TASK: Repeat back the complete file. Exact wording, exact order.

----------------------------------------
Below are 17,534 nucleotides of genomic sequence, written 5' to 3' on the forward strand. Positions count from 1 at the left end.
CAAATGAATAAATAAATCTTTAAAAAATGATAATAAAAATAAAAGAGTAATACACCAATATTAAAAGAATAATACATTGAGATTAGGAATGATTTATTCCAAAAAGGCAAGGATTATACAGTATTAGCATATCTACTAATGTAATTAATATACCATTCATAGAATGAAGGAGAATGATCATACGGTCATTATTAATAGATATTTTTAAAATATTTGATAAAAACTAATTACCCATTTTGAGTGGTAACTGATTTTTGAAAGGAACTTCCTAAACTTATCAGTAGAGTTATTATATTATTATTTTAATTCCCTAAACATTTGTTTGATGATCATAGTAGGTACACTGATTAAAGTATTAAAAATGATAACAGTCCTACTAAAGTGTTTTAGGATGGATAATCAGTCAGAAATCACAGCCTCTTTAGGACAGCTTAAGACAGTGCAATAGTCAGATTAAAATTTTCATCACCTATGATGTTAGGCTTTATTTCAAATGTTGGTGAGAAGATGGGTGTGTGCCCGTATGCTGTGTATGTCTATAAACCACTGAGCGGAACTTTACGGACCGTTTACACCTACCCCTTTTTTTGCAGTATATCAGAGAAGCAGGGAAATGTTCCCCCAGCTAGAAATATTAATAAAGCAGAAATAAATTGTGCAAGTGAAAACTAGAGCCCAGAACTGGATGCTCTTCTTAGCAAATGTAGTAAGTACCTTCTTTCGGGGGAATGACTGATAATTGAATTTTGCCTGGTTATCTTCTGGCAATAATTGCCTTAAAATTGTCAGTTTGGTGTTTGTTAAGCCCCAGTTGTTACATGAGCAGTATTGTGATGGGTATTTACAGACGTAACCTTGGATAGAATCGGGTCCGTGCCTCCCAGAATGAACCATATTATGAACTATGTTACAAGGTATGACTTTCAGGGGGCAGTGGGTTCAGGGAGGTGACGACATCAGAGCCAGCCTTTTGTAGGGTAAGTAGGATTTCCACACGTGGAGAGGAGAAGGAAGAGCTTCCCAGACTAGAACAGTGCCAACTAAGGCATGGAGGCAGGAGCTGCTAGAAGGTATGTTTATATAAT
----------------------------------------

Below are 17,534 nucleotides of genomic sequence, written 5' to 3' on the forward strand. Positions count from 1 at the left end.
CAAATGAATAAATAAATCTTTAAAAAATGATAATAAAAATAAAAGAGTAATACACCAATATTAAAAGAATAATACATTGAGATTAGGAATGATTTATTCCAAAAAGGCAAGGATTATACAGTATTAGCATATCTACTAATGTAATTAATATACCATTCATAGAATGAAGGAGAATGATCATACGGTCATTATTAATAGATATTTTTAAAATATTTGATAAAAACTAATTACCCATTTTGAGTGGTAACTGATTTTTGAAAGGAACTTCCTAAACTTATCAGTAGAGTTATTATATTATTATTTTAATTCCCTAAACATTTGTTTGATGATCATAGTAGGTACACTGATTAAAGTATTAAAAATGATAACAGTCCTACTAAAGTGTTTTAGGATGGATAATCAGTCAGAAATCACAGCCTCTTTAGGACAGCTTAAGACAGTGCAATAGTCAGATTAAAATTTTCATCACCTATGATGTTAGGCTTTATTTCAAATGTTGGTGAGAAGATGGGTGTGTGCCCGTATGCTGTGTATGTCTATAAACCACTGAGCGGAACTTTACGGACCGTTTACACCTACCCCTTTTTTTGCAGTATATCAGAGAAGCAGGGAAATGTTCCCCCAGCTAGAAATATTAATAAAGCAGAAATAAATTGTGCAAGTGAAAACTAGAGCCCAGAACTGGATGCTCTTCTTAGCAAATGTAGTAAGTACCTTCTTTCGGGGGAATGACTGATAATTGAATTTTGCCTGGTTATCTTCTGGCAATAATTGCCTTAAAATTGTCAGTTTGGTGTTTGTTAAGCCCCAGTTGTTACATGAGCAGTATTGTGATGGGTATTTACAGACGTAACCTTGGATAGAATCGGGTCCGTGCCTCCCAGAATGAACCATATTATGAACTATGTTACAAGGTATGACTTTCAGGGGGCAGTGGGTTCAGGGAGGTGACGACATCAGAGCCAGCCTTTTGTAGGGTAAGTAGGATTTCCACACGTGGAGAGGAGAAGGAAGAGCTTCCCAGACTAGAACAGTGCCAACTAAGGCATGGAGGCAGGAGCTGCTAGAAGGTATGTTTATATAAT